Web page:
The State of the World: (1) The Fairy-Tale of Capitalism

ROTTERDAM – If anything motivated me to write this series, it’s annoyance. I do consider myself an optimist of sorts, even if the state of the world depresses me sometimes, -too often these days. The newspapers, and TV, the blogospheres and the tweets, the on-line articles and the reclusive rants, everyone seems to have completely left the reservation.

Political polarisation in (perceived) crisis is nothing new, but the anti-globalist movement is growing every day, in forms of isolationist, nationalist, anti-religious, anti-establishment and generally fuck-you waivers. And you know what, this isn’t going to be a self-righteous left-wing series of articles that set out to prove how I have the luxury to be right. Because I understand them, I really do. Many of the complaints of European right-wing populism, of the American alt-right, the dissatisfaction of the people who voted for the Brexit, I get it.

Something isn’t quite working right and a lot of people are getting screwed over or feel that way. In Western civilisation there is a discrepancy between what we were promised and what we’re getting. There has been a divergence between our expectations and reality, between how things ought to be working and how they’re currently, well, not working at all.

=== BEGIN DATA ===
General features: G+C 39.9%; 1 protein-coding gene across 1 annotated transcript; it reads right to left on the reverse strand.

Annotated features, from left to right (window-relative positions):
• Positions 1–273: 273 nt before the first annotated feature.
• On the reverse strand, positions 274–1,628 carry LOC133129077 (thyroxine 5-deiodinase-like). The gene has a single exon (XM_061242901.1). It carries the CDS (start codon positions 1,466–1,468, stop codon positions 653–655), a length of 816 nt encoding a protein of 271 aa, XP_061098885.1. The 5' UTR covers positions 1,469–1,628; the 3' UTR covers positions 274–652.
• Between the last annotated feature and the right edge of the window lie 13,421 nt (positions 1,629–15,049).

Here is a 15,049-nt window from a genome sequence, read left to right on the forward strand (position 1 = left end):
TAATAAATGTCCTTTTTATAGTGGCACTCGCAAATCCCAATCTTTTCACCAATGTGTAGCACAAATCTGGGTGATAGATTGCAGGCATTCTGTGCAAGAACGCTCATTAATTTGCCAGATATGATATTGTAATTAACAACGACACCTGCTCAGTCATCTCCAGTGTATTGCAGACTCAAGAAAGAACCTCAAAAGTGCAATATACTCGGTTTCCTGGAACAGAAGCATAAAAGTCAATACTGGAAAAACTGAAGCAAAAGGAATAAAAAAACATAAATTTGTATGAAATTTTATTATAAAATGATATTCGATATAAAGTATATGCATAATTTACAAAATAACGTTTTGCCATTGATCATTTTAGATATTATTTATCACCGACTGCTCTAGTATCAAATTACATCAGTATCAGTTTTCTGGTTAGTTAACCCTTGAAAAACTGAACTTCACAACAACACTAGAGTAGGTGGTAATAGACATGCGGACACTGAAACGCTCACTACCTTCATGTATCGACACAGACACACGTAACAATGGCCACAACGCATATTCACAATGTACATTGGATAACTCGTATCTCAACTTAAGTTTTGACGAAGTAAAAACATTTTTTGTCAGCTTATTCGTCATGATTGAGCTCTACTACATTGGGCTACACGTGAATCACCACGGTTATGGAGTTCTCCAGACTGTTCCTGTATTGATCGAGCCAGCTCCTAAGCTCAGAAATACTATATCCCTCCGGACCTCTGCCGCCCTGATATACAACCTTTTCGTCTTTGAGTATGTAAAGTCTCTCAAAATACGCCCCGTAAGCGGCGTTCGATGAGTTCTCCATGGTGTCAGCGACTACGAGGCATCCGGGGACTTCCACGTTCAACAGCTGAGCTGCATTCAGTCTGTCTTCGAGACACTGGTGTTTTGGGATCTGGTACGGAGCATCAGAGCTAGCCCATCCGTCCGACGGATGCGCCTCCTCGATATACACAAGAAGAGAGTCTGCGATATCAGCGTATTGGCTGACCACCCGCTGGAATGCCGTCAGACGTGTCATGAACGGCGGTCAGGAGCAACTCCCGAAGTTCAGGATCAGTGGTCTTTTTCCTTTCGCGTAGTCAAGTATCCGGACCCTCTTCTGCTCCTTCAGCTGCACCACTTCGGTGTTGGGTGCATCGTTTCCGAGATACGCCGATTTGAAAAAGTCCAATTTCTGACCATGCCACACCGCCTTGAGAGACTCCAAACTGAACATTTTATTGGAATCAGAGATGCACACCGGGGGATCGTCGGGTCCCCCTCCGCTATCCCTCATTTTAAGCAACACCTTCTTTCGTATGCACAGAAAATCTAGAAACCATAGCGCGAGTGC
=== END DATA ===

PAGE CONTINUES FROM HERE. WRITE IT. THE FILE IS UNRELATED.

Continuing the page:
Economic insecurity is a main predictor for emergence of popular politics (also of dictatorships, by the way). For years everyone kept telling us things were okay, they were great, actually. The economy was booming and although some (blue collar) people got laid off when the factory moved overseas, the overall situation was definitely ‘improving’. In fact, the world has been doing that ever since, well, ever since we were hunters and gatherers. Wealth generation, however, has exploded in the last century and we’ve never been more well-fed and as fashionably clothed as we are now.

Then the Great Recession happened, and we got confronted with the fact that our global economy is completely out of control and nobody knows what the hell is going on. Now, every few months I read another hysterical article about how economic growth is ‘stagnating’ and unlike everyone else I do not understand the blind panic that this one little statistic tends to cause.

Maybe that’s because infinite economic growth is the fairy-tale of capitalism. Most statistics on growth compare one year to the last, and it better be higher. So we’re not only expecting our economies to grow, we’re expecting them to grow more than they did last year. And we get worried if they don’t.